NETWORK SYSTEM DESIGN
(click on the module heading to reveal a lesson by lesson breakdown)
INTRODUCTION TO NETWORK DESIGN
NETWORK ACCESS CONCEPTS
LOCAL AREA NETWORKS
WIDE AREA NETWORKS AND SECURING THE NETWORK
MANAGING THE NETWORK
COURSE REVIEW, AND EXAM
NETWORK SYSTEM DESIGN
The Network System Design course provides students with an understanding of computer networks, how they operate, and a basic understanding of how to maintain and manage computer networks. The skills will enable students to design, troubleshoot and configure networks of all sizes.
Students learn the fundamentals of network design, including how to identify network requirements and determine the right network architecture. They are instructed on network model requirements, and introduced to local area networks. Students also learn about Internet Protocol and the basics of network routing of data. Students are introduced to network security issues and wide area networks. Moreover, students learn about network management, including troubleshooting and monitoring. Finally, students learn about network operating systems and their role in facilitating communications and connecting computers.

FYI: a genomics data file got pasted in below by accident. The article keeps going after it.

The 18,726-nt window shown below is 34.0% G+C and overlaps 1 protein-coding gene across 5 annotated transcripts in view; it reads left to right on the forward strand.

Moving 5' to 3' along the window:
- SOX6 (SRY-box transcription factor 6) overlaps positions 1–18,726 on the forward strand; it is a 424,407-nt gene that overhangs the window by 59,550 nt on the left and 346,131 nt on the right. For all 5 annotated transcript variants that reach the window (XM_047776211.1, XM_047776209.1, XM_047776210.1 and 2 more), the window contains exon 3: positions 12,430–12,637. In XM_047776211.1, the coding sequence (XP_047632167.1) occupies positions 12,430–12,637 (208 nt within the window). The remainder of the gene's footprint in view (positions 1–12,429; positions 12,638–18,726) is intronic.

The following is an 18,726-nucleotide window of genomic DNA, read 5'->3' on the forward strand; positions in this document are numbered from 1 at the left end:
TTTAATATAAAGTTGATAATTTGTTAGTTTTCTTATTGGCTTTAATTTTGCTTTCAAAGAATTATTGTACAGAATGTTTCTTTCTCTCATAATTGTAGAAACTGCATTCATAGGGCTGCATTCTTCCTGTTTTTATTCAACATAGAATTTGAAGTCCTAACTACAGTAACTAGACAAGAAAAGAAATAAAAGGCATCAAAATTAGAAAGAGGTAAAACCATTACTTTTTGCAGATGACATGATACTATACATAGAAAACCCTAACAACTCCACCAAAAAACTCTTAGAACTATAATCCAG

- Identify requirements for successfully supporting network applications, devices and users.
- Understand computer networks and their functions, and how to analyze technical and business goals of a network to meet customer needs effectively.
- They will also understand network topology and architecture, services and protocols of wide and local area networks.
- Identify operation and principles of equipment such as circuits and wire, and standards like TCP/IP, open system interconnection and high-speed networking.
- Show knowledge in data protection and security requirements on a network, along with the role of security tools including firewalls, routers and virtual private networks.
- Understand network operating systems and have the ability to support computer networks.
Topics in this course require that students familiarize themselves with computer hardware basics (laptop and desktop), along with operating systems for desktops. Students who are not familiar with these subjects are recommended, although not required, to be introduced to computer hardware and workstation or desktop operating systems before beginning this course. This includes the examination of hardware devices including hard drives, motherboards and processing chips, and the exploration of functions and features of a workstation operating system.